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The Capitol Dome Will Get A $60 Million Face-Lift

The U.S. Capitol Dome is about to undergo a $60 million restoration. Construction is scheduled to begin in November and last for two years.

"From a distance the dome looks magnificent, thanks to the hard-work of our employees," the Architect of the Capitol Stephen T. Ayers says in a statement. "On closer look, under the paint, age and weather have taken its toll and the AOC needs to make repairs to preserve the Dome."

Ayers says this will be first time the dome will receive a complete makeover since the one it received in 1959 to 1960.

The kind of damage that plagues the Capitol Dome.
/ Architect of the Capitol
Architect of the Capitol
The kind of damage that plagues the Capitol Dome.

The dome was constructed of cast iron more than 150 years ago. As time went on, water infiltrated through pinholes in the Statue of Freedom and through cracks and open joints in the rest of structure, causing rust and claiming more than 100 decorative elements. Currently, the dome has more than 1,000 cracks and deficiencies. These pictures give you an idea of the kind of damage we're talking about.

The damage, however, has been a problem for years, but the same political gridlock that fueled the shutdown also delayed funding for the restoration project. Back in August of 2012, The New York Times wrote a long piece about the crumbling Capitol Dome.

The paper described how leaks caused stains just feet from "The Apotheosis of Washington," the fresco painted on the Rotunda's canopy.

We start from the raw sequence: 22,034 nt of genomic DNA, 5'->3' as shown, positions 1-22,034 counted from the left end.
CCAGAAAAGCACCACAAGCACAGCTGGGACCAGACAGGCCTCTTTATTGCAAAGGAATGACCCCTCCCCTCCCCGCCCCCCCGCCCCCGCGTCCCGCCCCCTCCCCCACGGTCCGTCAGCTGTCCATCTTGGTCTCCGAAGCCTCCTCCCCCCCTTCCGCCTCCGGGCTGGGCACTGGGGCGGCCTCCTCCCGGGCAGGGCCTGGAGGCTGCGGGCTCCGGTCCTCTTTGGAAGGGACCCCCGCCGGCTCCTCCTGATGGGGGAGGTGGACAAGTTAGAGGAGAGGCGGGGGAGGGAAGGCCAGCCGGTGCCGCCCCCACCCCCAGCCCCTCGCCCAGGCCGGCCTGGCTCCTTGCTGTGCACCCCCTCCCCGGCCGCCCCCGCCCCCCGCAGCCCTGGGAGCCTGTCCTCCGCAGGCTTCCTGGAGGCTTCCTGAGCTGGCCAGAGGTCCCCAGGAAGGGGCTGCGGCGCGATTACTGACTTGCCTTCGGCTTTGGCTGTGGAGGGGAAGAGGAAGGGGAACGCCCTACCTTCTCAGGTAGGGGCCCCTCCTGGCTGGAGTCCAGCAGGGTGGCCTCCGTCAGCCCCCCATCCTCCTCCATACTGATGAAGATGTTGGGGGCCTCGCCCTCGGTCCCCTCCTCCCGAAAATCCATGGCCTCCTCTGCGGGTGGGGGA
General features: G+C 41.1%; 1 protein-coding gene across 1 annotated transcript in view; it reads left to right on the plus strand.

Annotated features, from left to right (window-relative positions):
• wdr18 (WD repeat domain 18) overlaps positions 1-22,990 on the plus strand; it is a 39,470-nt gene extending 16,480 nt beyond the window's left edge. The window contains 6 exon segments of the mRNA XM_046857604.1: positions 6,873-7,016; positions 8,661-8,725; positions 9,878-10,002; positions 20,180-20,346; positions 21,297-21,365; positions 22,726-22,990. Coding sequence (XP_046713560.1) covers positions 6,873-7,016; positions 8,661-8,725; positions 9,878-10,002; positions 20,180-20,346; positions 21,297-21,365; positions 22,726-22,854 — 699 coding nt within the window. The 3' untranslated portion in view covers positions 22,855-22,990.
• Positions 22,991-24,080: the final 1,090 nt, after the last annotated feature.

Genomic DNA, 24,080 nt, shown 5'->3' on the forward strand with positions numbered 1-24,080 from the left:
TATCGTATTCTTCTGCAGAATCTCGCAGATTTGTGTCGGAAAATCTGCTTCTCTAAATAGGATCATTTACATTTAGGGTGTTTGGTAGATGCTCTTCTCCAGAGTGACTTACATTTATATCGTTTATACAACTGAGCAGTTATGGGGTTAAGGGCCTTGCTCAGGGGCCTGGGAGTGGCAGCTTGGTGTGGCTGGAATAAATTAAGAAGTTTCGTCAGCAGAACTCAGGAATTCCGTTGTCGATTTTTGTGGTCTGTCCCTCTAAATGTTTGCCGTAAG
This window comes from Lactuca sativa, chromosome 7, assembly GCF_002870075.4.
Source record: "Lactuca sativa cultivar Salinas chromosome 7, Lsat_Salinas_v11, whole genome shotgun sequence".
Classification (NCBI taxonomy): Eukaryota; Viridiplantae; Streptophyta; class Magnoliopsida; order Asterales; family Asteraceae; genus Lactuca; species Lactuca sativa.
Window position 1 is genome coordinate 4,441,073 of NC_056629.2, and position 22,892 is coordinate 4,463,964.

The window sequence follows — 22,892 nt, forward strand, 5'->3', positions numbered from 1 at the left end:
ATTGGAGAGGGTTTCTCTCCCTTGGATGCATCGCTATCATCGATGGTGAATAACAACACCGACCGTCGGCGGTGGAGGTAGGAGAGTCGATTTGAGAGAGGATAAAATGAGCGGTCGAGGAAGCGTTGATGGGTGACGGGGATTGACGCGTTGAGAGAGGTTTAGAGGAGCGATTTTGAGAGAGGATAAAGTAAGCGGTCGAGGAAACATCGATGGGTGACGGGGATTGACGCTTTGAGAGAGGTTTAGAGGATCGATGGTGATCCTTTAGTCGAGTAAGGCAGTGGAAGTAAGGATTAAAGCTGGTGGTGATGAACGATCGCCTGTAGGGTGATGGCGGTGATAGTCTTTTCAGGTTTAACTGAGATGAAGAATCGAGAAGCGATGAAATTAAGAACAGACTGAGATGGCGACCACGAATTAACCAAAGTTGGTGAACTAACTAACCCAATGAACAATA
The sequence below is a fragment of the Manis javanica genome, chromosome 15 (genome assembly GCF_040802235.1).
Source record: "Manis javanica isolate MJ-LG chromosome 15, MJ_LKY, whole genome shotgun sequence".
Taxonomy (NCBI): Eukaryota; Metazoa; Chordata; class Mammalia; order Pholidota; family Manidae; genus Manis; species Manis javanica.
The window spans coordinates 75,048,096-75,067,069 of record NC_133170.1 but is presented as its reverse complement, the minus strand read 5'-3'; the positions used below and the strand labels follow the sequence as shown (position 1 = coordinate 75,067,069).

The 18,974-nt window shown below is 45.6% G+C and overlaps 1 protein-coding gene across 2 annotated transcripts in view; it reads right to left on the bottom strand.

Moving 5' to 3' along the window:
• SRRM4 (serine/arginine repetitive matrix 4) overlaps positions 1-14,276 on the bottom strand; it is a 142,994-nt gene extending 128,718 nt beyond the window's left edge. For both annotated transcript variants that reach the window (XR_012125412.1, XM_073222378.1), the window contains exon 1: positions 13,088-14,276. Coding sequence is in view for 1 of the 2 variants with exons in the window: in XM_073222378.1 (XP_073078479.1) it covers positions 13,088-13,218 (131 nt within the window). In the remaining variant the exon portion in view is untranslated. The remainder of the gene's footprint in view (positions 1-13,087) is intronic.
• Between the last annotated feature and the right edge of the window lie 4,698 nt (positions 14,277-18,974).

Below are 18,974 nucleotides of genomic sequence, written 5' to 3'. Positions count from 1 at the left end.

The Senate agreed and voted to appropriate the $60 million, but the House insisted the country did not have the money for the restoration at the moment. In March 2013, however, the $60 million was included as part of a continuing resolution.

Today, the Architect of the Capitol announced that soon, crews will construct a scaffold system that will surround the entire Capitol Dome during the project.

In a video released by the AOC, Ayers says the Capitol Dome was in the middle of construction during the Civil War. The contractor was told to stop, that the company would not get paid. But they decided to continue anyway.

President Abraham Lincoln picked up on that, saying the ongoing construction was a symbol of the enduring nature of the union.

"It's a direct parallel to today," says Ayers. "That this country will go on and we have to maintain our symbol of freedom and our symbol of democracy for generations to come."

Copyright 2021 NPR. To see more, visit

Eyder Peralta is NPR's East Africa correspondent based in Nairobi, Kenya.
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